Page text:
|Country Of origin:||United States of America|
Judy Canova is best remembered today as a comic actress, but she cut her share of records from the early '30s and into the end of the '50s. As either actress or singer, however, she was a most unlikely success story.
She was born Juliette Canova in Starke, FL, in 1913. By the time she was 12, she and her sister, Diane, and brother, Leon, were performing together and she had adopted the stage name Judy. The trio, known as the Three Georgia Crackers, told jokes and sang songs on the radio in Jacksonville, which led to bookings for nightclub performances in New York. The trio was signed to the American Record Company in 1931, cutting hillbilly novelty songs, and later appeared in a Broadway revue entitled Calling All Stars.
Judy Canova always stood out; she was very tall, with a wide-eyed expression seemingly impressed upon her face. This made her ideal as a future foil in comedy sketches, but not attractive in the conventional sense. She tried studying classical singing only to discover that she lacked the fundamental vocal equipment needed for that repertory. She then decided to take advantage of the one gift she did have -- a loud voice.
Following Calling All Stars, she made her debut onscreen as a Warner Bros. contract player, specializing in comedic material. The most notable of these early appearances was in the film In Caliente, doing a comical rendition of the then-current hit "The Lady in Red" under the direction of Busby Berkeley. Then it was back to Broadway to the Ziegfeld Follies, and then more work with her brother and sister. The trio even made it onto television before the decade was out. They were likely the first country group to perform in the new medium, courtesy of NBC's experimental broadcasting in 1939.
Canova had played bit parts in movies like Thrill of a Lifetime (starring Betty Grable and Dorothy Lamour) and Artists and Models (with Jack Benny and Ida Lupino). These were walk-ons, however, and nothing better came along from the major studios. Then in 1940, she received an offer of a contract from Republic Pictures, the biggest of Hollywood's "B" movie studios. Republic specialized in producing high-quality serials and entertaining low-budget comedies, Westerns, and action films.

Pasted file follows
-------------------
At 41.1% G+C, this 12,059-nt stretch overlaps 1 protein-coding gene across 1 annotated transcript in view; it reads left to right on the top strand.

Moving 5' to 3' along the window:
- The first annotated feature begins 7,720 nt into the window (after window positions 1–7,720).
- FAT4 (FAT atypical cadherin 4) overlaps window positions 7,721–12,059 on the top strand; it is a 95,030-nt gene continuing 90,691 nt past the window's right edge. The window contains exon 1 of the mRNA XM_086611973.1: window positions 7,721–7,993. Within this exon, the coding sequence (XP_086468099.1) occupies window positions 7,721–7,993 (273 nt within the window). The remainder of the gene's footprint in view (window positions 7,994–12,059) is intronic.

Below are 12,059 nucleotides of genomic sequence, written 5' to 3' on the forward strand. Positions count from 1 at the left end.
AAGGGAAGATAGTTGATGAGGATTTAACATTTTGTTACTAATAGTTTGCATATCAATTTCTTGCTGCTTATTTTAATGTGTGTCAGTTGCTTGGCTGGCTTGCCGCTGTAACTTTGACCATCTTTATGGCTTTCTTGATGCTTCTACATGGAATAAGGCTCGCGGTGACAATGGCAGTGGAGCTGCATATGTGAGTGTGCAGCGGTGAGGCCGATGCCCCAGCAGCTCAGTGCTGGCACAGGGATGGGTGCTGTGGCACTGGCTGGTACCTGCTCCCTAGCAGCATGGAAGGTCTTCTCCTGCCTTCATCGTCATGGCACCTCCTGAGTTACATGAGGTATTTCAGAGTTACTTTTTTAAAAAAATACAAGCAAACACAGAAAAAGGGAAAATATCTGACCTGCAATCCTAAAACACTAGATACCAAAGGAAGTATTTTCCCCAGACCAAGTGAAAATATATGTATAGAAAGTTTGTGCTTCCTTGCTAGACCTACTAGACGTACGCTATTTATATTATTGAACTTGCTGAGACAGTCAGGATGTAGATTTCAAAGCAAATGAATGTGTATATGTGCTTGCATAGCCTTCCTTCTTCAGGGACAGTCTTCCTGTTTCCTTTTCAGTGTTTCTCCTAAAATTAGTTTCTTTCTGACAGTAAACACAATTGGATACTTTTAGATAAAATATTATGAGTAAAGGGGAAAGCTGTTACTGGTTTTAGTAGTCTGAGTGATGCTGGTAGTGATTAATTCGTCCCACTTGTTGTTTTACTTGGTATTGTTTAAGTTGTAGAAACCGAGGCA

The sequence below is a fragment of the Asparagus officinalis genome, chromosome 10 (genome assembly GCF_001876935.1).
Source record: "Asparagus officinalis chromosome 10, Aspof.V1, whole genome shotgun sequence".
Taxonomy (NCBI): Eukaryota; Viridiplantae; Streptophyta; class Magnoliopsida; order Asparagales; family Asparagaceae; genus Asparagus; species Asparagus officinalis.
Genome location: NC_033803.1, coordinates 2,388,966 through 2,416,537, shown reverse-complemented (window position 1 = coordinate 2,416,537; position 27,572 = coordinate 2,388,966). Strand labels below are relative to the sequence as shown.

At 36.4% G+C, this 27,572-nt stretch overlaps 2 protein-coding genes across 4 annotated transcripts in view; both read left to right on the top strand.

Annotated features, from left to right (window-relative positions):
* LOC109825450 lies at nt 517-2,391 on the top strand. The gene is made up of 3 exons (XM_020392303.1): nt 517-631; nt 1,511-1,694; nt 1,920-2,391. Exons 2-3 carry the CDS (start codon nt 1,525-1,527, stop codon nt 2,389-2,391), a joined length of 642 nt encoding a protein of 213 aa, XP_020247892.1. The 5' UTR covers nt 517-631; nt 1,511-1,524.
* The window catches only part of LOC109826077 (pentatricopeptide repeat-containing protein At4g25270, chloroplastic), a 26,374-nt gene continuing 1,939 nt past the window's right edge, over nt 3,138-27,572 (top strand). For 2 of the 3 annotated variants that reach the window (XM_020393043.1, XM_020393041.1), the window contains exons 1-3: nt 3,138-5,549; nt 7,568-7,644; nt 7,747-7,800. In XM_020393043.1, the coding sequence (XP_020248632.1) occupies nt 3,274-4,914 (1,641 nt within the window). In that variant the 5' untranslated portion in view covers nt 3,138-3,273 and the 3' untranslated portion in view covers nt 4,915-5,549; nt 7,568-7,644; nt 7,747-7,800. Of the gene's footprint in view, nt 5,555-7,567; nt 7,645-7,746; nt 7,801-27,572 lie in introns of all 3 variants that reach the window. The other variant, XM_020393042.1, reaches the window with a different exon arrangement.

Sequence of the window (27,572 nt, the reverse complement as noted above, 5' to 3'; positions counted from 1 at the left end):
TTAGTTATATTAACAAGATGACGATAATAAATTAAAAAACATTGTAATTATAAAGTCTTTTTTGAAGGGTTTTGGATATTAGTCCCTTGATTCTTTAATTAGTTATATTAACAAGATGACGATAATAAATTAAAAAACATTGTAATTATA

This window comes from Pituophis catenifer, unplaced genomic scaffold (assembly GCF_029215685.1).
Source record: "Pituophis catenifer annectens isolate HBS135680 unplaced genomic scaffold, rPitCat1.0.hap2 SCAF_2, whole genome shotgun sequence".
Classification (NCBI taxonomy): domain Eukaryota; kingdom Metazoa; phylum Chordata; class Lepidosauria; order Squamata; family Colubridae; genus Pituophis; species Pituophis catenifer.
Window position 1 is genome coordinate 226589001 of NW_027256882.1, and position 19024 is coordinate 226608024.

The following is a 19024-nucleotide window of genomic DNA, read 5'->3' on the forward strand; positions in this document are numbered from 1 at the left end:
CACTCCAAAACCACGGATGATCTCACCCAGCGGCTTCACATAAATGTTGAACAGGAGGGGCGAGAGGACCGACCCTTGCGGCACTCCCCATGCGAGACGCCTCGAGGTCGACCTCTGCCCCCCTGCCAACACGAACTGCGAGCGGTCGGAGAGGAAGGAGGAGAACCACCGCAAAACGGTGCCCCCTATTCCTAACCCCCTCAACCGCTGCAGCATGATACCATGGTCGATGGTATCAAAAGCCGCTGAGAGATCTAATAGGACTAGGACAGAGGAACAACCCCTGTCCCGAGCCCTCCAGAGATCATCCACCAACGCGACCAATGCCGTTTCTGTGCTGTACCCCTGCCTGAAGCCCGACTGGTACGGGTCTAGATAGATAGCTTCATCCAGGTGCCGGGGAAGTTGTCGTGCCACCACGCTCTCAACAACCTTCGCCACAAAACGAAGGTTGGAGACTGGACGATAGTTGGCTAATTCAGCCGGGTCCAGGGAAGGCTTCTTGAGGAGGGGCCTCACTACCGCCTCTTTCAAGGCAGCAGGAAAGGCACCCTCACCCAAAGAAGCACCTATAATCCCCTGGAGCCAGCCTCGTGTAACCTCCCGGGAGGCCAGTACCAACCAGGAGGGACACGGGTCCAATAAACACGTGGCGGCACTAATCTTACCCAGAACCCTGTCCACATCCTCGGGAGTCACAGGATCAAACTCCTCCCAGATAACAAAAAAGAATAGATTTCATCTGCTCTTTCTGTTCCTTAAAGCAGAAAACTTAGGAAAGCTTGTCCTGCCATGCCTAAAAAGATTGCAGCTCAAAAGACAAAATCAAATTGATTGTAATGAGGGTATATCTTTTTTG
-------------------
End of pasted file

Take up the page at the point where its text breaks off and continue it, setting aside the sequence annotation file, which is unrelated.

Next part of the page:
Her first film for Republic, Scatterbrain, gave Canova star billing, and this was her breakthrough. She proved a sympathetic figure on the screen, the kind of persona audiences loved to root for. Sis Hopkins followed and was the movie that cemented her image. Canova played an innocent good-natured country waif new to the big city, whose honesty and fortitude allowed her to triumph over the more sophisticated people around her. She made 13 movies for Republic in 15 years, never veering from the role of the corn-fed Cinderella. She often worked opposite the likes of such then-popular comedians as Jerry Colonna and Joe E. Brown, and her co-stars included up-and-coming players like Susan Hayward.
Canova also took advantage of her singing voice and her yodelling, both onscreen and in the recording studio. During the early '40s, she was signed to RCA/Victor and she later also cut sides for the Okeh, Mercury, and Varsity labels. She also got her own radio program, The Judy Canova Show on CBS, beginning in 1943, which proved even more successful than her movies. In 1945, the program moved to NBC and became one of the Top Ten most popular radio shows in the country, drawing 18 million listeners at the peak of her career. A mix of country comedy and music, Canova's program was the forerunner to television series such as The Beverly Hillbillies. There was a serious, patriotic side to her work during World War II, when one of her most popular numbers was her show-closer, a version of the Patsy Montana song "Good Night Soldier." She also sold a lot of War Bonds and entertained thousands of soldiers.
Canova's radio show ended in 1953 and she never made the jump to television. She preferred doing guest appearances in the new medium, in between engagements in Las Vegas and other personal appearances. Her last film performance was in the 1960 feature Huckleberry Finn and she was seldom seen after that, apart from rare guest spots on shows such as Pistols 'N Petticoats in the 1960s, in which she again exploited her hillbilly persona. Her daughter Diana, born in 1953, emerged as an actress in the late '70s with appearances on shows like Happy Days, before getting starring roles in Soap and I'm a Big Girl Now.
Judy Canova died in 1983 after a long battle with cancer. Her movies aren't shown very much anymore, even on television, but there's no mistaking the tall, big-voiced country girl, a unique persona in movies and music for three decades. ~ Bruce Eder~ Rovi